However, these techniques require molecular procedures that are not within the reach of most water analysis laboratories (Moresco et al. 2012). As an alternative, bacteriophages such as the ones that infect Bacteroides fragilis have been proposed. It was observed that its behavior is like some viruses that cause diseases of hydric origin, and its detection can be done in a few hours. Depending on the type of water and environmental conditions, the use of phages is recommended (Campos-Pinilla et al. 2008). Monitoring coastal waters with total coliforms, FC, and E. faecalis phage indicators are recommended to prevent potential waterborne diseases (Janelidze et al. 2011).

Also, water sample testing is essential to verify the presence of indigenous microflora, such as pathogenic Vibrio species. It can be useful to predict and prevent waterborne diseases, such as cholera and Vibrio-related gastroenteritis (Janelidze et al. 2011). The risk of infection by enteric viruses and other pathogens in the use of recreational waters has been described in some studies. For example, the coastal water quality in Brazil was evaluated through base fecal indicators, such as coliforms or Enterococcus spp. (Prasad et al. 2015). However, bacterial contamination did not correlate with the presence of human enteric viruses (Wong et al. 2009).

Human viruses, such as adenoviruses (HAdV), hepatitis A (HAV), polyomaviruses (JCPyV), and human noroviruses (HuNoV), are associated with waterborne diseases. HAdV, HAV, and HuNoV can replicate inside the gastrointestinal tract and are excreted in high concentrations in feces of infected individuals (Moresco et al. 2012). JCPyV is found in the urine of approximately 80% of adults, and the infection is spread during childhood. These viruses are usually spread into the water by industrial or agricultural activities (Lyons et al. 2015; Rusiñol et al. 2015). Once in the water, these viruses are very stable and resistant to chemical agents such as UV radiation and chlorine.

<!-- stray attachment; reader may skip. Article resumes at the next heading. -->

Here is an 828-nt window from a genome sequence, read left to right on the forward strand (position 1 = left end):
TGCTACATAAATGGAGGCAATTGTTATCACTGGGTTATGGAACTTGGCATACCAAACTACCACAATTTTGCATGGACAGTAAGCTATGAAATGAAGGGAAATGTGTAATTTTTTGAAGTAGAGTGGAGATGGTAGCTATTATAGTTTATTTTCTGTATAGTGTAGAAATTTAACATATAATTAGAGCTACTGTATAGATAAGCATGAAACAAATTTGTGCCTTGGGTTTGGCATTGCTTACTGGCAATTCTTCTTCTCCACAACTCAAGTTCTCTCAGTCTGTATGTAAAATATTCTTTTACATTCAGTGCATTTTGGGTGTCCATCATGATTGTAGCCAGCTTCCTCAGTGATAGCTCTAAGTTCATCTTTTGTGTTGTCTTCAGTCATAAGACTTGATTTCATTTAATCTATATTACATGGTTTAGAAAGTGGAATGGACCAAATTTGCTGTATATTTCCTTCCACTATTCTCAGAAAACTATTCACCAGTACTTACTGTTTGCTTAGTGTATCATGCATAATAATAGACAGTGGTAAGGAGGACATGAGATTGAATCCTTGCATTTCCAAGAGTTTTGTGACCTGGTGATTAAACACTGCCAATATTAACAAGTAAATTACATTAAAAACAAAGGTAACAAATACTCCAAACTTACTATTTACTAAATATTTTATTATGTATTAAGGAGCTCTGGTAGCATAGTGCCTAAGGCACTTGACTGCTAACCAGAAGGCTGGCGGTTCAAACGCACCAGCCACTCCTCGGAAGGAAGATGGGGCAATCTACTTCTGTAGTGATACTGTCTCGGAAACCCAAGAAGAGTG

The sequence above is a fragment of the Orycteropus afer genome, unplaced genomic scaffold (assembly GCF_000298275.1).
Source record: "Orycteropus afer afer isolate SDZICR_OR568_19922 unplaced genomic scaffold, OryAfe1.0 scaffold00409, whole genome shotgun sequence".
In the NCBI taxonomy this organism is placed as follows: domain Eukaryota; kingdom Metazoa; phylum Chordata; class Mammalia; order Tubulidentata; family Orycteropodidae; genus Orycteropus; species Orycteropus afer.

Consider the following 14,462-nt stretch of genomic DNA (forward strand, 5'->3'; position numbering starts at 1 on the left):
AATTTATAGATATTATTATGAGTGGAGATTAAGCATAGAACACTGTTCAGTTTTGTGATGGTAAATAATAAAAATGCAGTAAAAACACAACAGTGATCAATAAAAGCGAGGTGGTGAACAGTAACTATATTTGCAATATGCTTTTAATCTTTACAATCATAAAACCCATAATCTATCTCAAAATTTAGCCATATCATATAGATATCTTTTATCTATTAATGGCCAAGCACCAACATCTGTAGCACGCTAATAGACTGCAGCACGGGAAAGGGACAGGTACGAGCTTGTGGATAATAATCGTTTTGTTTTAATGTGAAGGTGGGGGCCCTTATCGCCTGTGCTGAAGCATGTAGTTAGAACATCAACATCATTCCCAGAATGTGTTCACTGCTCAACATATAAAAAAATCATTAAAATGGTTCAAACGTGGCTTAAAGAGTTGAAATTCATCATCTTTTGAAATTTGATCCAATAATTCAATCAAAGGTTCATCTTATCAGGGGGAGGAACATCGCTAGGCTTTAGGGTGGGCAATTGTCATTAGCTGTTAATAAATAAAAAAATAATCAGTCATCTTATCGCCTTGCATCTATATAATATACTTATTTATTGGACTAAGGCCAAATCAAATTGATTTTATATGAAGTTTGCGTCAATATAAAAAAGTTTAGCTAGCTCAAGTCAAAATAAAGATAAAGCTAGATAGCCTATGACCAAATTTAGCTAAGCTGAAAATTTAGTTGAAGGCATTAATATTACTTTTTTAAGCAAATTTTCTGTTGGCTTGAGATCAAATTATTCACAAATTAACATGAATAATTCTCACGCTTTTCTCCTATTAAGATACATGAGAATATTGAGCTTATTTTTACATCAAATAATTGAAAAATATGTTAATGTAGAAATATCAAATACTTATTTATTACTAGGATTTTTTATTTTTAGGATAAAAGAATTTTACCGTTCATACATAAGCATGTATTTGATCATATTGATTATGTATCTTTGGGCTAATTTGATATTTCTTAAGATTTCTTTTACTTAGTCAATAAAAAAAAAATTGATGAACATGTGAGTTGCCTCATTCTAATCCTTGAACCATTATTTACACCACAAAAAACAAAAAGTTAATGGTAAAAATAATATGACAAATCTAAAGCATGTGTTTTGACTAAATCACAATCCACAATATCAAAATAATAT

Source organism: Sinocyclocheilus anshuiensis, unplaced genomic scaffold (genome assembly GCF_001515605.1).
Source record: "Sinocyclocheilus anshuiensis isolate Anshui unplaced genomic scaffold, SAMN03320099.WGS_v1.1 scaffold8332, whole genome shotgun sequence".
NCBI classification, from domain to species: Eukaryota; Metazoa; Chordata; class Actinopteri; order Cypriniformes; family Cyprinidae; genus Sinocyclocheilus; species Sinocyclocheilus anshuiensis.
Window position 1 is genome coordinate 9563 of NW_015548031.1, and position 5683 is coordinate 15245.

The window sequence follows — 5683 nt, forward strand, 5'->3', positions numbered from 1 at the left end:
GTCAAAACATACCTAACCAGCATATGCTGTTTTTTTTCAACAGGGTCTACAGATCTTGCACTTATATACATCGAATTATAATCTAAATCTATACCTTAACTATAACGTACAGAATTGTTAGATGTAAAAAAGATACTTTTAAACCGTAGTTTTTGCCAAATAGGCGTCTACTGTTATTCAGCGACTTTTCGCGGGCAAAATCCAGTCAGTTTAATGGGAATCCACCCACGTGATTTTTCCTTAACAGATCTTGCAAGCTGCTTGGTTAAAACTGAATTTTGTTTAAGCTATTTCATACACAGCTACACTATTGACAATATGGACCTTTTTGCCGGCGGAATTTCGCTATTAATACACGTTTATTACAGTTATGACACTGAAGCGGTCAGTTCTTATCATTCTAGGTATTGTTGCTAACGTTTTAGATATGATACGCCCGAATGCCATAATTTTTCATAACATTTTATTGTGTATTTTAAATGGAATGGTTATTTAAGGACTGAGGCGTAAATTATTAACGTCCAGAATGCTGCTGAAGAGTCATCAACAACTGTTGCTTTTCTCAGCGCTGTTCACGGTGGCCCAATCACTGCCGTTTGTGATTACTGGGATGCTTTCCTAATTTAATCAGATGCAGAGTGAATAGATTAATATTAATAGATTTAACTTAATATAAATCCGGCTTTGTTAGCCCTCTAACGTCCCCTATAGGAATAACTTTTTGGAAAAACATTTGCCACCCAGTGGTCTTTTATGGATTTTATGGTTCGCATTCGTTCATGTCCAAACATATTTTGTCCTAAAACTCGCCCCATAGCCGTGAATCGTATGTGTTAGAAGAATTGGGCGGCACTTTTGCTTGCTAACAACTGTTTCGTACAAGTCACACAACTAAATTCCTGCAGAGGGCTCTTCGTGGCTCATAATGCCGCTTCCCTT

The presence of viruses in various water environments has been revealed, highlighting the need to include them in the analysis of water quality. In a study carried out by Moresco et al. (2012), no correlation was observed between virus detection and FC presence. It can be assumed that these common bioindicators (FC) are not accurate in associating the risk of disease contraction with water environments (Rusiñol et al. 2015). In the case of parasites, the presence of helminth eggs and protozoan cysts is the main risk to human health. The parasites most studied are giardia cysts and Cryptosporidium oocysts. The detection and counting of these parasites are an alternative health indicator since analysis is easy to carry out in laboratories with basic equipment (Campos-Pinilla et al. 2008).

Recreational water quality criteria

Water quality standards have been used through microbiological parameters that measure the degree of contamination (Bonamano et al. 2015). Table 2 shows the microbiological quality criteria for primary contact with recreational water. Table 3 shows studies of microbiological indicators for recreational waters.

Table 2

Criteria for evaluating the microbiological quality of recreational water

Fecal indicatorAllowable limitNormative
Total coliforms (TC) <1,000 MPN/100 ml Decree 1594 of 1984 (Colombia) 
Fecal coliforms (FC) <200 MPN/100 ml Decree 1594 of 1984 (Colombia) 
Enterococci 40 CFU/100 ml NTS-TS 001-2 
200 CFU/100 ml WHO (2003)  
185 CFU/100 ml Directive 2006/7/EC of the European Council 
Escherichia coli 500 CFU/100 ml Directive 2006/7/EC of the European Council 
Fecal indicatorAllowable limitNormative
Total coliforms (TC) <1,000 MPN/100 ml Decree 1594 of 1984 (Colombia) 
Fecal coliforms (FC) <200 MPN/100 ml Decree 1594 of 1984 (Colombia) 
Enterococci 40 CFU/100 ml NTS-TS 001-2 
200 CFU/100 ml WHO (2003)  
185 CFU/100 ml Directive 2006/7/EC of the European Council 
Escherichia coli 500 CFU/100 ml Directive 2006/7/EC of the European Council 
Table 3

Studies carried out to determine the microbiological quality of recreational water

Water typeIndicatorDetermination techniqueGeographic localtionReferences